Quote Originally Posted by SVPete View Post
Back in ancient times - when I was in 8th Grade - we studied the Constitution and had to pass a test on it as a requirement to graduate. I guess that is not done anymore, or maybe the test is "unofficially" unflunkable.
Here in Texas at least, middle school and high school do cover the Constitution quite a bit, according to the state standards. However, the problems come in with the state testing. in 8th grade, students take a standardized test (STARR) over US history, from colonization to reconstruction, which usually has significant sections on the creation and workings of the US Constitution. However, passing the history STARR is not required to move on to high school, unlike the reading, math and science STARR, so far too many students don't care about passing it. In high school there is an End Of Class test in US history that has to be passed to graduate, but it suffers from one of the other issues of standardized testing's connection to money. District's money from the feds and the state are tied to test scores, individual school's money is tied to test scores, and teachers keeping their jobs are tied to test scores. As a result, teachers teach kids how to pass the tests, not the knowledge being tested. I've gone to trainings that break down what topics show up how often on the STARR tests, how often they show up in past years, and how to guide students to figuring out answers from the test questions.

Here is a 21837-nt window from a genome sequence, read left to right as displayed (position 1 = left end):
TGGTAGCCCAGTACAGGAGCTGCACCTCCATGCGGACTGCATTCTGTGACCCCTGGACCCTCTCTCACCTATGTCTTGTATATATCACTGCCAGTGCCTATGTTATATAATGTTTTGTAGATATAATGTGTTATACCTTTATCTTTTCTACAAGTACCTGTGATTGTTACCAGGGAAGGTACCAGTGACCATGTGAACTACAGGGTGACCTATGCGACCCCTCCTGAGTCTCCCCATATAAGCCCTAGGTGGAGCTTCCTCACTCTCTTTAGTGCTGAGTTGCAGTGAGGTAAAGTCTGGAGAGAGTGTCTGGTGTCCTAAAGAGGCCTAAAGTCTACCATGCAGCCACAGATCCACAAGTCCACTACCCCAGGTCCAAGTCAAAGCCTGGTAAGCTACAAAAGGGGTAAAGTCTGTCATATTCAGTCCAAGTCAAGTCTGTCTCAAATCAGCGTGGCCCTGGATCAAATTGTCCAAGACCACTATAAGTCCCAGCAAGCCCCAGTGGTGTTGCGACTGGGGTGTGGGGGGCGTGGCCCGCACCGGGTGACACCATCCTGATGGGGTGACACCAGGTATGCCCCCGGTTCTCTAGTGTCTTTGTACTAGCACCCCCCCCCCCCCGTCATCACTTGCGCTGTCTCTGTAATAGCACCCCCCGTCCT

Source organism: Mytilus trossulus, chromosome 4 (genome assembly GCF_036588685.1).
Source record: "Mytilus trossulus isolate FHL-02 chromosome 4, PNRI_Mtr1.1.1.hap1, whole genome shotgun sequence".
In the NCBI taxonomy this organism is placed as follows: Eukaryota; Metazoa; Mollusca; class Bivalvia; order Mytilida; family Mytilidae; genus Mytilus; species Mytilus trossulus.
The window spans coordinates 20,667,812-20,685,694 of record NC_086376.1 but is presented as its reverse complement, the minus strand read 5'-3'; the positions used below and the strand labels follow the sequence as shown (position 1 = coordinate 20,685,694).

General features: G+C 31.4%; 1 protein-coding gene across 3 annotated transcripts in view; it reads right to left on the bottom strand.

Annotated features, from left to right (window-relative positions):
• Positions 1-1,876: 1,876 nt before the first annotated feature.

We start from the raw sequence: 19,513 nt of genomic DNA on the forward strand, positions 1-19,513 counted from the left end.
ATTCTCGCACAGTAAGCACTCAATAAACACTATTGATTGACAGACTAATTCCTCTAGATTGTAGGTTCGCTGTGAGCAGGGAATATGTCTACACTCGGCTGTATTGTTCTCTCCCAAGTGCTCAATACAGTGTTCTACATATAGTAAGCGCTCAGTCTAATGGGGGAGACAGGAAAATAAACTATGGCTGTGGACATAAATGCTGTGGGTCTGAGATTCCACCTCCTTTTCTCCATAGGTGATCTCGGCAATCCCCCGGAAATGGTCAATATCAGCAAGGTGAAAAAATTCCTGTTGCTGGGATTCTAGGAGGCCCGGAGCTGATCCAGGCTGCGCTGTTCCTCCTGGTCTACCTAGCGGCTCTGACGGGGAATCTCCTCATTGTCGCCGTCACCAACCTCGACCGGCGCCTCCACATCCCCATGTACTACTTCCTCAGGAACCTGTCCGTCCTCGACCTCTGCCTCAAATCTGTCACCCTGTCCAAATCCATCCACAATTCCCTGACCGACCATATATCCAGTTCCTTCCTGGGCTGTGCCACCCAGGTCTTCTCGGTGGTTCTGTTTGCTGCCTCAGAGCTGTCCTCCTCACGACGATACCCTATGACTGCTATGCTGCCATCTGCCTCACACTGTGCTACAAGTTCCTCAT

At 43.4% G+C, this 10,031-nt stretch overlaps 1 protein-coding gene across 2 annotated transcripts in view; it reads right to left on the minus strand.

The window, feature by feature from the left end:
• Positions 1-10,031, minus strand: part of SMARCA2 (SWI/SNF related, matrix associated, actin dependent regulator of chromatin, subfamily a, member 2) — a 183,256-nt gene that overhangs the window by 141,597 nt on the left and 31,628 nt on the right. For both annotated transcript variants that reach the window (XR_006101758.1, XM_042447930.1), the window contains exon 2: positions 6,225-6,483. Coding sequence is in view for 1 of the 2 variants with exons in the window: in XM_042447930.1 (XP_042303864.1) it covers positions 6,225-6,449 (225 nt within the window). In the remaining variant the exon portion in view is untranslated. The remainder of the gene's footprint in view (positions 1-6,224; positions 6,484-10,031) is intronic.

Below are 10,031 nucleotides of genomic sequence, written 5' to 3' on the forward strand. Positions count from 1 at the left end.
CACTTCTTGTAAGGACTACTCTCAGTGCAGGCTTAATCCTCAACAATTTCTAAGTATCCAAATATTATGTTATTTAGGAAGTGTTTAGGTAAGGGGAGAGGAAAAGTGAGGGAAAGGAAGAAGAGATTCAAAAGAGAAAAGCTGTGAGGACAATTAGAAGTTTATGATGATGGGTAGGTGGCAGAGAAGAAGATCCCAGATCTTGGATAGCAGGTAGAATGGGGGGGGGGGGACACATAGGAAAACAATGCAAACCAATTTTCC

One advantage of my little disciplinary campus, my name isn't attached to any test scores, our student's tests are figured into their home campuses. i worry less about them being able to eliminate answers from the list and more about them knowing how thing actually happened and how things are supposed to work.